01 Feb Knowledgepool white paper identifies solution to address talent shortages
Learning & development teams are increasingly turning to managed learning service providers as they try to address talent shortages without losing control or increasing headcount, according to a new white paper from KnowledgePool.
Called Addressing the Talent Shortage (The Rise of the Managed Learning Service), the paper defines managed learning, analyses the business drivers for this approach, highlights the skills and business relationships required and uses case studies from financial services, IT and central government organisations to illustrate the benefits of managed learning. It also provides a checklist for selecting a managed learning service provider.
According to the Economist Intelligence Unit, talent shortages are the number one issue for chief executives. The paper explains how a typical managed learning service can help address this issue through more efficient training administration and supplier management, often with additional consultancy and design, development and delivery services. “Training departments handle a huge administrative workload, which consists of highly repetitive, labour-intensive, yet very necessary tasks,” said Kevin Lovell. “A managed learning service delivers considerable efficiencies at this level and can also support more strategic activities such as needs analysis, the evaluation of training, the benchmarking of multiple training suppliers and the provision of comprehensive management intelligence.” KnowledgePool estimates that the UK market for outsourced learning & development is growing at 10 per cent per annum, as organisations seek new ways to increase efficiency, improve their control over the purchase of training services, introduce consistent processes, improve management information, gain access to external industry knowledge and reallocate their HR resources to more strategic activities.
The paper notes a trend towards ‘progressive outsourcing’, where organisations gradually increase the scope of the learning activities that they outsource. An increasing number of organisations are reaching the third and final stage, where significant benefits can accrue from the enterprise-wide consolidation of learning provision through a full managed learning service. According to the paper, a new breed of flexible, specialist learning suppliers has evolved that can take responsibility for all of an organisation’s learning needs and processes, provide people and systems to manage training activity and source learning courses and resources from a multitude of training providers, in contracts usually lasting three to five years. These firms can reduce costs by passing on discounts on training purchases gained through economies of scale, using technology to automate the repetitive, labour-intensive administration processes and running shared service operations.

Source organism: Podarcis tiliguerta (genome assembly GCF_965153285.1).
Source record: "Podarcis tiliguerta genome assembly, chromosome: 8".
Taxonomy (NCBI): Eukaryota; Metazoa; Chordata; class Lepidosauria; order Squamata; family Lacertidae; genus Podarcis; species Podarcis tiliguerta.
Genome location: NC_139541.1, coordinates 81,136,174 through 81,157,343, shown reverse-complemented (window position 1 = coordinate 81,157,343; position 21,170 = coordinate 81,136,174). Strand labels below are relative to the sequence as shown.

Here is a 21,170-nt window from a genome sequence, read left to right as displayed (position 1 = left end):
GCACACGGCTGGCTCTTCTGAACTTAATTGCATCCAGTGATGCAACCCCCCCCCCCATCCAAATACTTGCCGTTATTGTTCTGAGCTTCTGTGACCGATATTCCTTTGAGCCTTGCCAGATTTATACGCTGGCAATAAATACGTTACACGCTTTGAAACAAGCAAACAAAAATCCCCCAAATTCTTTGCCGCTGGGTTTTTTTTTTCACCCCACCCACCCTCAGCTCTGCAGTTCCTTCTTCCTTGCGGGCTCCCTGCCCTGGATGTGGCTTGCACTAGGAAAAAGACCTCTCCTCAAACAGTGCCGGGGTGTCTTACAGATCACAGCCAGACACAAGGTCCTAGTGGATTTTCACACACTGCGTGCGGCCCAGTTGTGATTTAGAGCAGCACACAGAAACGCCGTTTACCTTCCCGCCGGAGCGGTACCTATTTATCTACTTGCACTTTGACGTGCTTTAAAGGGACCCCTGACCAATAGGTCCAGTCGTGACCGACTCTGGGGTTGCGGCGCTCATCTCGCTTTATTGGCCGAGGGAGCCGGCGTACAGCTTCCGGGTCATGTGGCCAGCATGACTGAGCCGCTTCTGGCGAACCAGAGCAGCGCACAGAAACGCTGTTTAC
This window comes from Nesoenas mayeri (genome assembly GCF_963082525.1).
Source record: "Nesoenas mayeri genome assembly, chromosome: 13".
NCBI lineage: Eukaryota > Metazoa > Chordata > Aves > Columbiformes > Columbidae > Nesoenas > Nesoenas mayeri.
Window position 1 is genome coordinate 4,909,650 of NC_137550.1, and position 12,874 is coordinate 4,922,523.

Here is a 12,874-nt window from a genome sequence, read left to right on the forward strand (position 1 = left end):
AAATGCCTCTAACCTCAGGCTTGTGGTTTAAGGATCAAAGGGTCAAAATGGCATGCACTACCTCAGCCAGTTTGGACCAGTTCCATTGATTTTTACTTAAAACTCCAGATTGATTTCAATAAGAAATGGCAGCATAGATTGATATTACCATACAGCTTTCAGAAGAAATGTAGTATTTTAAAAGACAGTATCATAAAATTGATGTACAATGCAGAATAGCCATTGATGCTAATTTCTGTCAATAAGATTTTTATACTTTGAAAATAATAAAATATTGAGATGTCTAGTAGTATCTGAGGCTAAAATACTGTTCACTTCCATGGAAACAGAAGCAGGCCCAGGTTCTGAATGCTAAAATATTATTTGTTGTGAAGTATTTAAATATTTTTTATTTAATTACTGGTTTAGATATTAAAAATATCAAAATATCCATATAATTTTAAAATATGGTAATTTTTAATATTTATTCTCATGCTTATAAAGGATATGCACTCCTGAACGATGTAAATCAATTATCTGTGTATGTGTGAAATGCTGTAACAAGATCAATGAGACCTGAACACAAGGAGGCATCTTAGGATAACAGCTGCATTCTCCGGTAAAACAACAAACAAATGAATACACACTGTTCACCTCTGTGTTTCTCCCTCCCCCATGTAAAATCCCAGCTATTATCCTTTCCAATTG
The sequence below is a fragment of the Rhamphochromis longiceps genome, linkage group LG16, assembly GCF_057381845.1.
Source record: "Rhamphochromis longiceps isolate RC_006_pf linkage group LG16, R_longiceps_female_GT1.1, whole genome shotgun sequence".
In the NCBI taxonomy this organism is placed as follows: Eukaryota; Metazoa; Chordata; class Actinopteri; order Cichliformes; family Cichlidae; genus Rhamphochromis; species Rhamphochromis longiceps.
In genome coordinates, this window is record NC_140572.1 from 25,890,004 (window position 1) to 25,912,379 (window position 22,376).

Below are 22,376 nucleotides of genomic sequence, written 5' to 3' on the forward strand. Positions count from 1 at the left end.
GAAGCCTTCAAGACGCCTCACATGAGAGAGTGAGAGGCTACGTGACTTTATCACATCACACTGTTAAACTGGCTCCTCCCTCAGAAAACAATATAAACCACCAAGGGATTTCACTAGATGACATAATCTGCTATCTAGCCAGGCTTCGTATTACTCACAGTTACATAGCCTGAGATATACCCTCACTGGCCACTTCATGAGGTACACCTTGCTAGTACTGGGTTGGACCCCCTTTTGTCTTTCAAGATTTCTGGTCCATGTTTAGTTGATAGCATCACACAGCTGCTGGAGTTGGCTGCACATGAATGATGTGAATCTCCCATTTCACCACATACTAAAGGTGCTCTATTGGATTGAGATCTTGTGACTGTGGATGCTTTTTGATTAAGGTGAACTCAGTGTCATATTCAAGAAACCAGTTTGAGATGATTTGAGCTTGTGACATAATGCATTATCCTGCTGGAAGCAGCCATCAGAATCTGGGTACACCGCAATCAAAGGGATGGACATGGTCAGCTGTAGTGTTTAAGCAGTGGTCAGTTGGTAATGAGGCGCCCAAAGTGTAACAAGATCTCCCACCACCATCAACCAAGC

“Broadly, there are two categories of managed learning providers,” said Kevin Lovell. “The established training delivery companies with a large portfolio of training courses, and now a new breed of vendor-independent service providers who offer training from a wide range of approved external suppliers. Training delivery companies offer a solution dominated by their own products, whereas vendor-independent providers avoid that conflict of interest – their only incentive is to find the best solution for the clients’ needs, from the best source. Organisations are increasingly seeking the vendor-independent approach because it incentivises the provider to act in their best interests, in any subject matter area.” For organisations considering appointing a managed learning service provider, the paper recommends visiting customer sites and asking the following questions: Does the provider understand your business and the learning required to support it? Do they have proven experience in delivering managed learning services? Are they vendor-independent with unbiased access to a broad range of possible suppliers? Do they provide value-added services such as evaluation and supplier management? Can they provide accurate management information? Are they up-to-date with best practice and the latest thinking in training? Do they have the ability to take the service forward in the future? The paper admits that some L&D heads have concerns about relinquishing aspects of learning to an external provider – they fear that this may lead to job cuts, a loss of control or a change in culture.
“There are understandable concerns about outsourcing but our experience shows that it can and does work,” said Kevin Lovell. “A good provider should be able to work in partnership with a client to understand the business need and agree realistic expectations. This gives clients confidence. All the evidence shows that an increasing number of organisations are embracing this model because they see it as the best option for meeting their learning & development needs.”
Click here to get your free copy of Addressing the Talent Shortage (The Rise of the Managed Learning Service). For more information, please call KnowledgePool on 0870 320 9000 or e-mail firstname.lastname@example.org.
“Managed learning offers clients a low risk strategy for increasing capacity – or for accommodating fluctuating workloads – without the responsibilities of recruiting and managing staff or administering associated systems,” said Kevin Lovell, Learning Strategy Director at KnowledgePool. “It has already been proven with other business support activities such as utility management, IT, recruitment and payroll. Managed learning is a significant step beyond the traditional outsourcing of training development and delivery but it is smaller in scope than a full HR business process outsource.”
Kevin Lovell, Learning Strategy Director at KnowledgePool